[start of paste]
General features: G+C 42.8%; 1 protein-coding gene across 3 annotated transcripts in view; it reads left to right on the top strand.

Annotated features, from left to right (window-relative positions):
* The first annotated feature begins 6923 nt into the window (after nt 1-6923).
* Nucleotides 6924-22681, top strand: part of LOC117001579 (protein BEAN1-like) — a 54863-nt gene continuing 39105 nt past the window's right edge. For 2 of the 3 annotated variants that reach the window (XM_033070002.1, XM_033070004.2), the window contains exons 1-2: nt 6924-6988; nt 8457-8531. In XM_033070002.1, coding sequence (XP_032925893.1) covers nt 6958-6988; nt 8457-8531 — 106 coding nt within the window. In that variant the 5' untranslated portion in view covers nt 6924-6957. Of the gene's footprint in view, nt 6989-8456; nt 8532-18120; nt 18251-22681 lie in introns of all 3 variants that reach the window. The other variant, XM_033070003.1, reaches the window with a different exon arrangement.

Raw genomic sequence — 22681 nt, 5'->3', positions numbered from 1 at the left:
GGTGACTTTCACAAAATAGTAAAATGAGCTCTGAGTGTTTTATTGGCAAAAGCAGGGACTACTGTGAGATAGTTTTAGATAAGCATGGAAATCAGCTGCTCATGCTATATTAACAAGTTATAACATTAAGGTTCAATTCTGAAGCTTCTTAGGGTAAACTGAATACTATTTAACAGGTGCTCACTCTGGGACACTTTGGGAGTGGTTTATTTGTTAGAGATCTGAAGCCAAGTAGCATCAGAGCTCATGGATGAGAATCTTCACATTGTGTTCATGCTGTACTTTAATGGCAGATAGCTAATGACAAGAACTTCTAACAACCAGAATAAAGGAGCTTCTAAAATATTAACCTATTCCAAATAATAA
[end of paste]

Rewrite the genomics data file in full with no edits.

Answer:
General features: G+C 42.8%; 1 protein-coding gene across 3 annotated transcripts in view; it reads left to right on the top strand.

Annotated features, from left to right (window-relative positions):
* The first annotated feature begins 6923 nt into the window (after nt 1-6923).
* Nucleotides 6924-22681, top strand: part of LOC117001579 (protein BEAN1-like) — a 54863-nt gene continuing 39105 nt past the window's right edge. For 2 of the 3 annotated variants that reach the window (XM_033070002.1, XM_033070004.2), the window contains exons 1-2: nt 6924-6988; nt 8457-8531. In XM_033070002.1, coding sequence (XP_032925893.1) covers nt 6958-6988; nt 8457-8531 — 106 coding nt within the window. In that variant the 5' untranslated portion in view covers nt 6924-6957. Of the gene's footprint in view, nt 6989-8456; nt 8532-18120; nt 18251-22681 lie in introns of all 3 variants that reach the window. The other variant, XM_033070003.1, reaches the window with a different exon arrangement.

Raw genomic sequence — 22681 nt, 5'->3', positions numbered from 1 at the left:
GGTGACTTTCACAAAATAGTAAAATGAGCTCTGAGTGTTTTATTGGCAAAAGCAGGGACTACTGTGAGATAGTTTTAGATAAGCATGGAAATCAGCTGCTCATGCTATATTAACAAGTTATAACATTAAGGTTCAATTCTGAAGCTTCTTAGGGTAAACTGAATACTATTTAACAGGTGCTCACTCTGGGACACTTTGGGAGTGGTTTATTTGTTAGAGATCTGAAGCCAAGTAGCATCAGAGCTCATGGATGAGAATCTTCACATTGTGTTCATGCTGTACTTTAATGGCAGATAGCTAATGACAAGAACTTCTAACAACCAGAATAAAGGAGCTTCTAAAATATTAACCTATTCCAAATAATAA